(2) It extends to the whole of India except the State of Jammu and Kashmir.
(3) It shall come into force in a State on such date as the Central Government may, by notification in the Official Gazette, appoint and different dates may be appointed for different States.
2. (1) No person or any group of persons shall gather, assemble or congregate at any time with the view or intention to deliberate on, or condemn any marriage, not prohibited by law, on the basis that such marriage has dishonoured the caste or community tradition or brought disrepute to all or any of the persons forming part of the assembly or the family or the people of the locality concerned.
Explanation: ‘Marriage’ shall include a proposed or intended marriage.
(2) Such gathering or assembly or congregation shall be treated as an unlawful assembly and every person convening or organizing such assembly and every member thereof participating therein shall be punishable with imprisonment for a term of not less than six months but which may be extend to one year and shall also be liable to fine up to ten thousand rupees.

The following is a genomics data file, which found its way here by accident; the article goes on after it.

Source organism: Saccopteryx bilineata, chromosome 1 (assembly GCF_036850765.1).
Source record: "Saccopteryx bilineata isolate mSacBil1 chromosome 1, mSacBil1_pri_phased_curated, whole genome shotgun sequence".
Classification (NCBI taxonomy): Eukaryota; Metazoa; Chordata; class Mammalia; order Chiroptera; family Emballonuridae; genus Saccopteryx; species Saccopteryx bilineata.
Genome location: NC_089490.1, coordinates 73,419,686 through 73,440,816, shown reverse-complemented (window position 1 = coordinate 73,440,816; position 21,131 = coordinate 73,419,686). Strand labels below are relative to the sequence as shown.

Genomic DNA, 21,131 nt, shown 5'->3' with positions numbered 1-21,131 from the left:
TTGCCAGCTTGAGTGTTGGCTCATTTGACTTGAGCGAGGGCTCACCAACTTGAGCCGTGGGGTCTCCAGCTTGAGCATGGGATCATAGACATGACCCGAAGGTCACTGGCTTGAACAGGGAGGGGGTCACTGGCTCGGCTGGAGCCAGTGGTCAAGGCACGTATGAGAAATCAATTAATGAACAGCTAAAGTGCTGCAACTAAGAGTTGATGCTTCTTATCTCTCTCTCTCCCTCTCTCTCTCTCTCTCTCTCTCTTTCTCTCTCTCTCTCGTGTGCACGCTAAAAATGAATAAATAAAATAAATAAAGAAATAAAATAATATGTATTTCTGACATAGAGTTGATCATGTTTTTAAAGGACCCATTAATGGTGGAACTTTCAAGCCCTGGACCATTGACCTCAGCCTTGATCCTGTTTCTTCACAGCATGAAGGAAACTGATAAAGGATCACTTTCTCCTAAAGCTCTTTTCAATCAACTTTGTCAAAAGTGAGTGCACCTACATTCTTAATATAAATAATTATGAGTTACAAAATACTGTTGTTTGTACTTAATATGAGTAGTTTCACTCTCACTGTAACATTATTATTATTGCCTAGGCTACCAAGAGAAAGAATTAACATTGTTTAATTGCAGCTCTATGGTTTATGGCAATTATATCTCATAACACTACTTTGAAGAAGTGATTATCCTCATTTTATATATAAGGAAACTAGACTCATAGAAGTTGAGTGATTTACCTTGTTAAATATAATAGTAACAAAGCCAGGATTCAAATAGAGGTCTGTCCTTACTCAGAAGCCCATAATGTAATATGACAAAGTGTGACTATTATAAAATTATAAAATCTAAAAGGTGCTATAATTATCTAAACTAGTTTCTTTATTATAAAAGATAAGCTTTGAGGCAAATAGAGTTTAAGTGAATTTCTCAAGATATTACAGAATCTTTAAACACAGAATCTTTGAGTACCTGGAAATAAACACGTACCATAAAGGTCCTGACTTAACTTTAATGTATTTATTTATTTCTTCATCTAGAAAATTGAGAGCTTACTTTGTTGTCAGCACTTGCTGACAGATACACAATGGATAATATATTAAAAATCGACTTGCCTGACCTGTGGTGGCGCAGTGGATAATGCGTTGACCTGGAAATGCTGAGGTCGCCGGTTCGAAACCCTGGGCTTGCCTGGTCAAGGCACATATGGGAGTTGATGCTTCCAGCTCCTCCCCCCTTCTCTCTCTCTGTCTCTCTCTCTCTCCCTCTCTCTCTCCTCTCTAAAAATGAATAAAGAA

3. Any member of an unlawful assembly who alone or in association with other such members counsels, exhorts or brings pressure upon any person or persons so as to prevent, or disapprove of the marriage which is objected to by the said members of the unlawful assembly, or creates an environment of hostility towards such couple or either of them or their relatives or supporters, shall be deemed to have acted in endangerment of their liberty and such an act of endangerment shall be punishable with imprisonment for a term of not less than one year but which may extend to two years and shall also be liable to fine up to twenty thousand rupees.